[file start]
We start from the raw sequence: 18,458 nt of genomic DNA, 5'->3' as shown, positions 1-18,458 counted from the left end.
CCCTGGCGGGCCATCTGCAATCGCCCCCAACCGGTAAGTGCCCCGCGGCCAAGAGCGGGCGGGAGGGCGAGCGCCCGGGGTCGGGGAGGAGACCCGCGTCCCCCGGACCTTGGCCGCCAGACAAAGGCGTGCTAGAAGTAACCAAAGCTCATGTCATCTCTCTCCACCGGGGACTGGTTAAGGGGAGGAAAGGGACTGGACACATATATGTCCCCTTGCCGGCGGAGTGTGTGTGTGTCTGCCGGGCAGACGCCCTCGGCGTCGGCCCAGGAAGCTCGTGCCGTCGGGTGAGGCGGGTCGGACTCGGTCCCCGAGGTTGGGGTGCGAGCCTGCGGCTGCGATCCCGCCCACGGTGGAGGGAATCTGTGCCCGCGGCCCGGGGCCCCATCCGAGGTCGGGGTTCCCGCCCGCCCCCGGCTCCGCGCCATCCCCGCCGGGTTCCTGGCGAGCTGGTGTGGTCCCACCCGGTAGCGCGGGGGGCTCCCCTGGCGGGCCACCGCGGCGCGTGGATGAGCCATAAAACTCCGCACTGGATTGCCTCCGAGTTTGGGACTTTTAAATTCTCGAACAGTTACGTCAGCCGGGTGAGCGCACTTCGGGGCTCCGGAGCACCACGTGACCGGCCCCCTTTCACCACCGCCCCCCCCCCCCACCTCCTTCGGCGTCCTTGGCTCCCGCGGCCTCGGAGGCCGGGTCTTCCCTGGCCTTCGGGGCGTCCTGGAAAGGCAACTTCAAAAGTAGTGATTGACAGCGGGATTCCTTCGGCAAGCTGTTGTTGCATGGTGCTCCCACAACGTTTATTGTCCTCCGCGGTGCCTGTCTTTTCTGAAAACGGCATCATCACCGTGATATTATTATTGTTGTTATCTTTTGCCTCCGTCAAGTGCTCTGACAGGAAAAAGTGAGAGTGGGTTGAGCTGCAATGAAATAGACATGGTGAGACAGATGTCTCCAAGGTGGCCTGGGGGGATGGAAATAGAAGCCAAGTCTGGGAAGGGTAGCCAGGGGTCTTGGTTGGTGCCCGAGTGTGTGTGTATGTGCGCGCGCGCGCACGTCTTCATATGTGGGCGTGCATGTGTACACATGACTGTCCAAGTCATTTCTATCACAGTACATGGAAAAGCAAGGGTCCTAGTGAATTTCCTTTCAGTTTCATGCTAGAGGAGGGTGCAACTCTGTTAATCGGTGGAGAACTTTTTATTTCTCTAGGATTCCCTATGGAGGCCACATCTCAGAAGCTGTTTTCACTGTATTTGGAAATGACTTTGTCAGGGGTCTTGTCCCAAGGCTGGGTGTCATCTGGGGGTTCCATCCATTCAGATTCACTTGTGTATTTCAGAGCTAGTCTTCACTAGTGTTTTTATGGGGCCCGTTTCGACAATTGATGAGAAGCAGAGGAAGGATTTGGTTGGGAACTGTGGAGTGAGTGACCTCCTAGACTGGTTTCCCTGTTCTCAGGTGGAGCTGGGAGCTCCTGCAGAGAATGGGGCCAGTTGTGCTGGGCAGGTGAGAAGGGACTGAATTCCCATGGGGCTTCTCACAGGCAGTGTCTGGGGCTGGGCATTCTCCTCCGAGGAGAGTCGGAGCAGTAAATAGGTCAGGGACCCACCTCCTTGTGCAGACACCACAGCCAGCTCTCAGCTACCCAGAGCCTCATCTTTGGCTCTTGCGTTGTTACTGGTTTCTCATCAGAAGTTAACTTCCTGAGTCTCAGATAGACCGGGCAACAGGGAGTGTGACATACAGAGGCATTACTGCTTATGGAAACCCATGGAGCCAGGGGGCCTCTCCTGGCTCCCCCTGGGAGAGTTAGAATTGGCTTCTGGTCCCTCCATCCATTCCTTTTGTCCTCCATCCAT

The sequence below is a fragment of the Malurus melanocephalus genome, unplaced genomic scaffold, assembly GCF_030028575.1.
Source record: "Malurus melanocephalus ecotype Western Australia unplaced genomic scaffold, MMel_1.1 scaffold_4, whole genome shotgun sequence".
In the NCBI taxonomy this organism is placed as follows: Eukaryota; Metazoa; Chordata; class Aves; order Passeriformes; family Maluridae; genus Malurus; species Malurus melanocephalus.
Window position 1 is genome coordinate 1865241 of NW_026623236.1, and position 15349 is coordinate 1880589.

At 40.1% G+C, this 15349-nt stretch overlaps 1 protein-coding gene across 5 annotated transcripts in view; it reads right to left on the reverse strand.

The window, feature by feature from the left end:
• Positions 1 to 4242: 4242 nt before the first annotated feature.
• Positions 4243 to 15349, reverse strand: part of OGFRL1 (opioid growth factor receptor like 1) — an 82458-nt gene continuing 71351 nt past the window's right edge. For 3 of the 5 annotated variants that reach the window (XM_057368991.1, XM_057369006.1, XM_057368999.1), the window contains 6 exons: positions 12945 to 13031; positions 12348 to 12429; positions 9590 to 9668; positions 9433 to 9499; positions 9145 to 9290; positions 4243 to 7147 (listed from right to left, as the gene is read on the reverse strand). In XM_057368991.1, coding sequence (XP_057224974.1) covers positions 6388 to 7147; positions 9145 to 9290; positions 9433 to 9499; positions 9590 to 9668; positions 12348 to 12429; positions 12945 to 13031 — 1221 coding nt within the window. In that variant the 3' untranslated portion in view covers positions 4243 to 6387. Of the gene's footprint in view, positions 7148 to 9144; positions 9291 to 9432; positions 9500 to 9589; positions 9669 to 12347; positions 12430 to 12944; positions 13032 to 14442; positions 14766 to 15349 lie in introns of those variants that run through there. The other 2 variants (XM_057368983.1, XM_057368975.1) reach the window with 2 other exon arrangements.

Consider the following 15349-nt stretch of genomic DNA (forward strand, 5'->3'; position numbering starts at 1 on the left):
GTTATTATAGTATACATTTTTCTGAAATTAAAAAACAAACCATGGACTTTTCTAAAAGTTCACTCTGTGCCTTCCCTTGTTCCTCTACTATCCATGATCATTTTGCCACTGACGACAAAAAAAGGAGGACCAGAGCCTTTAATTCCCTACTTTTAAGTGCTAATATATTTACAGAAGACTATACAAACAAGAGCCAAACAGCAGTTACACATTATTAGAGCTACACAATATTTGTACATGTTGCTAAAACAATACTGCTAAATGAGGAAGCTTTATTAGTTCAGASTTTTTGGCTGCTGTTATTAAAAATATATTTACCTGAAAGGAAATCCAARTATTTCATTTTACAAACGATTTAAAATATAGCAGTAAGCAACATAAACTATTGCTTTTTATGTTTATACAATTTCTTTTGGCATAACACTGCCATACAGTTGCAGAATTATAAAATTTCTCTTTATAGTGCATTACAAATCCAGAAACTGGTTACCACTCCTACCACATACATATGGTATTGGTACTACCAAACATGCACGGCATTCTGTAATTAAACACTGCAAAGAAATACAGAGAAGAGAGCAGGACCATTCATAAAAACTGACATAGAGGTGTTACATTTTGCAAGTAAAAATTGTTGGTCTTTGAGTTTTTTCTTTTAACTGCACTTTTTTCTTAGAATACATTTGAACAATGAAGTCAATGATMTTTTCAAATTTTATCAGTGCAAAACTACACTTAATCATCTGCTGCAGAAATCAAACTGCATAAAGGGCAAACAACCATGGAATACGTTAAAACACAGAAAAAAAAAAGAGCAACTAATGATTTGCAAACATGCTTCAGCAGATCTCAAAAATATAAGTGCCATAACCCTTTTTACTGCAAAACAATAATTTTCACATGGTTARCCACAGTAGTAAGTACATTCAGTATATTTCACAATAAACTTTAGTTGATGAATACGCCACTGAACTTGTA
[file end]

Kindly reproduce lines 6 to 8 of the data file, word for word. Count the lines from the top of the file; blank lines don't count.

Window position 1 is genome coordinate 1865241 of NW_026623236.1, and position 15349 is coordinate 1880589.

At 40.1% G+C, this 15349-nt stretch overlaps 1 protein-coding gene across 5 annotated transcripts in view; it reads right to left on the reverse strand.

The window, feature by feature from the left end: